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Yokota man rises in world of 'drifting'

YOKOTA AIR BASE, Japan — More than half a dozen times a year, Robbie Nishida faces his own version of The Amazing Race.

Each time, he goes to Narita International Airport on Thursday for a flight to somewhere in the United States, steps off the plane and immediately heads for practice. Friday brings qualifying for Saturday’s big event.

The grueling haul back to Japan starts the next day, with arrival coming the night before he returns to his job Tuesday at the Army and Air Force Exchange Service Car Care Center on Yokota.

"Jet lag is my friend," the 30-year-old Nishida says. "I’ve been to all these places in the States, but all I see is the airport, track and hotel room."

Such is the life of a rising star in the Formula DRIFT Championship series, where there’s more sacrifice and toil than prize money or bounty in a budding motor sport that traces its roots to the winding, treacherous roads of Japan’s mountains in the early 1990s.

That’s where Nishida first took an interest about a decade ago.

In drifting, drivers intentionally maneuver their cars into controlled sideways slides at high speeds through a marked course.

Rather than who finishes the fastest, it’s judged on execution and style.

Competitors even earn high marks for the amount of smoke they kick up from their tires.

"It’s the total impact," Nishida said. "If you do a run that gets everybody on their feet, you’ve basically done a good job."

Piloting the Hankook Tire/Dynamic Autosports Nissan 350Z, Nishida appeared in six of seven events this year in Formula DRIFT, the sport’s premier sanctioning body in North America.

He garnered two top-16 finishes, a pair of top eights and was a career-best third at Evergreen Speedway in Seattle.

In his third full season on the circuit — which itself has been around only since 2004 — he wound up 10th in the points standings to qualify for the inaugural Red Bull Drifting World Championship.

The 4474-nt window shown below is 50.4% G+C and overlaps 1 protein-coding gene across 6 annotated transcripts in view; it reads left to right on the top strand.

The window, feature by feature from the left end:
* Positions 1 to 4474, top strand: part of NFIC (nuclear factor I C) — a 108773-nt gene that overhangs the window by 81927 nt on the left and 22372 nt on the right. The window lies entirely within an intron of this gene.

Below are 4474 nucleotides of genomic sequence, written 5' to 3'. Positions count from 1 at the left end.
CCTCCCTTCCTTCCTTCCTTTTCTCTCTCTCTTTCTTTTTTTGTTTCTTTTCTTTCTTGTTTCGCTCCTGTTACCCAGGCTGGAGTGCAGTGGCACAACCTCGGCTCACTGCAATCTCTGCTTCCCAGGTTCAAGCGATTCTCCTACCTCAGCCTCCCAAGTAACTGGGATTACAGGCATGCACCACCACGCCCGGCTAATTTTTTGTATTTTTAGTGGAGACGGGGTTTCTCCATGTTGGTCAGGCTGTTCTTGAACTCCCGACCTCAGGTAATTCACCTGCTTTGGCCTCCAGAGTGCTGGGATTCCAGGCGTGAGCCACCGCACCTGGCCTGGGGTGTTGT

It’s set for Nov. 15-16 on the docks of Long Beach, Calif., and will feature 32 of the world’s best drifters.

Born on Okinawa to a Japanese mother and U.S. Air Force father, Nishida came to Yokota at age 5 and has been in the area ever since.

James Kiester, his dad, retired a senior master sergeant in 1993.

Nishida has held different jobs around the base and joined the AAFES Car Care Center staff six years ago. His wife, Christine, is the secretary for Marine Corps Brig. Gen. John Toolan, the new U.S. Forces Japan deputy commander at Yokota.

When Nishida was about 20, he got his first glimpse of drifting at an "illegal" race in the Japanese mountains. Although the underground events still exist, he said, the sport is now common at local tracks.

"I was a normal guy with a normal car who wanted to drive fast," he recalls.

"I thought it was pretty cool and wanted to do it myself. The impact you get is so different than normal road racing. Everybody started gradually going to tracks, because it was dangerous in the mountains. You don’t have to worry about getting in trouble or hurting anyone."

Nishida also quickly learned that technique trumps speed in drifting — although drivers can still enter corners going about 100 mph sideways, he said.

A friend who owned a demo car later paid Nishida’s way to the States, where he drove it in various events.

His talent on the track ultimately caught the eye of sponsors.

"I got lucky," Nishida said. "You can start small, but you gotta be a little lucky — be in the right place at the right time and have other people see you. It’s not easy in the beginning. You have to keep working at it."

Nishida’s third-place finish in August netted a check for $1,500. But with a sponsor that pays for those long trips over from Japan, he told the team to keep his share.

The tiny crew operates on a tight budget. They share hotel rooms and cut corners to reduce expenses.

"My team spends a lot of money on me," he said. "It would be nice someday if it becomes a real career; the main thing is I enjoy the sport. I like to do it, and it’s fun.

"As long as I can drive until I know it’s time to quit, I’ll be happy. … Even if the sponsorship dries up, I’ll still do it personally. I’ve maintained my own car before. If the sport grows or doesn’t grow, I’ll still be racing in some sort of way."


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